Supreme Court Justice Ruth Bader Ginsburg has issued a new version of her dissent, released early Saturday morning in a Texas voting rights case, to fix an error about one kind of ID card that voters can use to qualify to vote.  The revised dissenting opinion, in full, can be read here.

As the majority of the Court allowed Texas to continue enforcing a strict new law requiring voter ID documents before registered voters may cast ballots, Ginsburg dissented for herself and Justices Elena Kagan and Sonia Sotomayor, arguing that the restrictions will deny the right to vote to hundreds of thousands of Texans.

In ticking off her objections, Ginsburg wrote that Texas would not even accept “photo ID cards issued by the U.S. Department of Veterans’ Affairs.”  On Wednesday, the Justice conceded that that comment was incorrect.  That kind of ID card, she said through the Court’s public information office, is “an acceptable form of photo identification for voting in Texas.”  So she simply deleted the sentence, and reissued the opinion.  The Court also said that she had made “small stylistic changes” on two pages of her opinion, and that the corrected version could be read on the Court’s website.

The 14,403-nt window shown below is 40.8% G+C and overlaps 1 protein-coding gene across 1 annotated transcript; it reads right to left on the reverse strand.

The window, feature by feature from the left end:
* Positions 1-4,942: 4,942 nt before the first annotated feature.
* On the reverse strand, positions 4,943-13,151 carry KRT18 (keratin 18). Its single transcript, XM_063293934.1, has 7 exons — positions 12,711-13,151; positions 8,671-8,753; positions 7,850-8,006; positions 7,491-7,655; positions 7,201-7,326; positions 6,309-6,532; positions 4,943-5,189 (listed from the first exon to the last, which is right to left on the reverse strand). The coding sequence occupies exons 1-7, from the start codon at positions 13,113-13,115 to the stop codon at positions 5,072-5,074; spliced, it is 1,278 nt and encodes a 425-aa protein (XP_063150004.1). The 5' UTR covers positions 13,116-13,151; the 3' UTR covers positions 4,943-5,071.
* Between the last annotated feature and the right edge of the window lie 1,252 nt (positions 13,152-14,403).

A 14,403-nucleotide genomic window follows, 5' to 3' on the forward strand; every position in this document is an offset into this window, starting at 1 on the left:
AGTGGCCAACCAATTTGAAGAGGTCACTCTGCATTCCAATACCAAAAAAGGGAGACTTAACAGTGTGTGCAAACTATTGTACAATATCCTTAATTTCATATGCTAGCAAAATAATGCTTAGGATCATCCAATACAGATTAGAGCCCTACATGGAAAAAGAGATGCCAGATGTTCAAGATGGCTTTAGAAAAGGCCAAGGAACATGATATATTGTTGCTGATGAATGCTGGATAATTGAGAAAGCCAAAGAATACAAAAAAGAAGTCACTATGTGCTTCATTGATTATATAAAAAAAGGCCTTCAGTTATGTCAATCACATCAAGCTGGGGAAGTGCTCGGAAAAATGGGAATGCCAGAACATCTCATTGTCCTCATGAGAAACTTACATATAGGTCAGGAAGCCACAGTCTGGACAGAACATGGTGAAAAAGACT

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Recommended Citation: Lyle Denniston, Ginsburg edits her voting rights dissent, SCOTUSblog (Oct. 22, 2014, 1:12 PM), https://www.scotusblog.com/2014/10/ginsburg-edits-her-voting-rights-dissent/